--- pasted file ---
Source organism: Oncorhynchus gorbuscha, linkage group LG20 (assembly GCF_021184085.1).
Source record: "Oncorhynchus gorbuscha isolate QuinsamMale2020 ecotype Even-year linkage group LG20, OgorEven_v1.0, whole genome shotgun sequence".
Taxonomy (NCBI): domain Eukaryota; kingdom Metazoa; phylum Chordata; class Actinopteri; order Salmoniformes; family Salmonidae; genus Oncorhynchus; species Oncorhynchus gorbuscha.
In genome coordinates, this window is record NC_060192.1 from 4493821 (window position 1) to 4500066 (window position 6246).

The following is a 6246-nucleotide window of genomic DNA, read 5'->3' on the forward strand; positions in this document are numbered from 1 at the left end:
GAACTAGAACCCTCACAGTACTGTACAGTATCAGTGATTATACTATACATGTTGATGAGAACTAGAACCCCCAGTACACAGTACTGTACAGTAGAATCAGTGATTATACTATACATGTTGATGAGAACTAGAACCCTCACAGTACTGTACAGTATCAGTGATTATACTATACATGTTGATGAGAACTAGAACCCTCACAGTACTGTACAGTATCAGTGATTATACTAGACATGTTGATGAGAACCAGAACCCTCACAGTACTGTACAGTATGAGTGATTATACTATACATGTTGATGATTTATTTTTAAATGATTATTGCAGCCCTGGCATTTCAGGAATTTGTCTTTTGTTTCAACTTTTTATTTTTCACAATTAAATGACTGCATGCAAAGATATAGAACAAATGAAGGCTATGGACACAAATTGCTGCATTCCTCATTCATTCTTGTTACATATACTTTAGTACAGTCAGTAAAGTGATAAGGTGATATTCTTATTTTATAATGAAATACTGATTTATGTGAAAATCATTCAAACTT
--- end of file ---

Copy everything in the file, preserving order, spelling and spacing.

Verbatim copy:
Source organism: Oncorhynchus gorbuscha, linkage group LG20 (assembly GCF_021184085.1).
Source record: "Oncorhynchus gorbuscha isolate QuinsamMale2020 ecotype Even-year linkage group LG20, OgorEven_v1.0, whole genome shotgun sequence".
Taxonomy (NCBI): domain Eukaryota; kingdom Metazoa; phylum Chordata; class Actinopteri; order Salmoniformes; family Salmonidae; genus Oncorhynchus; species Oncorhynchus gorbuscha.
In genome coordinates, this window is record NC_060192.1 from 4493821 (window position 1) to 4500066 (window position 6246).

The following is a 6246-nucleotide window of genomic DNA, read 5'->3' on the forward strand; positions in this document are numbered from 1 at the left end:
GAACTAGAACCCTCACAGTACTGTACAGTATCAGTGATTATACTATACATGTTGATGAGAACTAGAACCCCCAGTACACAGTACTGTACAGTAGAATCAGTGATTATACTATACATGTTGATGAGAACTAGAACCCTCACAGTACTGTACAGTATCAGTGATTATACTATACATGTTGATGAGAACTAGAACCCTCACAGTACTGTACAGTATCAGTGATTATACTAGACATGTTGATGAGAACCAGAACCCTCACAGTACTGTACAGTATGAGTGATTATACTATACATGTTGATGATTTATTTTTAAATGATTATTGCAGCCCTGGCATTTCAGGAATTTGTCTTTTGTTTCAACTTTTTATTTTTCACAATTAAATGACTGCATGCAAAGATATAGAACAAATGAAGGCTATGGACACAAATTGCTGCATTCCTCATTCATTCTTGTTACATATACTTTAGTACAGTCAGTAAAGTGATAAGGTGATATTCTTATTTTATAATGAAATACTGATTTATGTGAAAATCATTCAAACTT